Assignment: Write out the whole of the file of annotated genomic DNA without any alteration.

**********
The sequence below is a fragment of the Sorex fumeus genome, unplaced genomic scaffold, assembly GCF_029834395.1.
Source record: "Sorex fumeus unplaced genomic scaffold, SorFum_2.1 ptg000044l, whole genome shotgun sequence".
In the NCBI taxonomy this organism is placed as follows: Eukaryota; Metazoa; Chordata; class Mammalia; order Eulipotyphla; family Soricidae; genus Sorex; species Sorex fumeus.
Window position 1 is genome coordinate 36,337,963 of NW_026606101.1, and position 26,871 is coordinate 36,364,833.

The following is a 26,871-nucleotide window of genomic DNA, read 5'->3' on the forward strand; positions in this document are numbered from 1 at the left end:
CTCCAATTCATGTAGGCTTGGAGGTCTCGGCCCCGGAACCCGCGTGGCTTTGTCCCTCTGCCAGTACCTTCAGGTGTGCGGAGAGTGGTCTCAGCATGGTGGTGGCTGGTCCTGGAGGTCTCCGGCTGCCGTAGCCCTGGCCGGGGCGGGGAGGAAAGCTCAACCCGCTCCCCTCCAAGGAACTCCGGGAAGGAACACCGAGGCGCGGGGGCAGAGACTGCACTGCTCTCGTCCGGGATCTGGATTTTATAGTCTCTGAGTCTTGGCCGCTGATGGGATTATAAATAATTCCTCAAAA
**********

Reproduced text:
The sequence below is a fragment of the Sorex fumeus genome, unplaced genomic scaffold, assembly GCF_029834395.1.
Source record: "Sorex fumeus unplaced genomic scaffold, SorFum_2.1 ptg000044l, whole genome shotgun sequence".
In the NCBI taxonomy this organism is placed as follows: Eukaryota; Metazoa; Chordata; class Mammalia; order Eulipotyphla; family Soricidae; genus Sorex; species Sorex fumeus.
Window position 1 is genome coordinate 36,337,963 of NW_026606101.1, and position 26,871 is coordinate 36,364,833.

The following is a 26,871-nucleotide window of genomic DNA, read 5'->3' on the forward strand; positions in this document are numbered from 1 at the left end:
CTCCAATTCATGTAGGCTTGGAGGTCTCGGCCCCGGAACCCGCGTGGCTTTGTCCCTCTGCCAGTACCTTCAGGTGTGCGGAGAGTGGTCTCAGCATGGTGGTGGCTGGTCCTGGAGGTCTCCGGCTGCCGTAGCCCTGGCCGGGGCGGGGAGGAAAGCTCAACCCGCTCCCCTCCAAGGAACTCCGGGAAGGAACACCGAGGCGCGGGGGCAGAGACTGCACTGCTCTCGTCCGGGATCTGGATTTTATAGTCTCTGAGTCTTGGCCGCTGATGGGATTATAAATAATTCCTCAAAA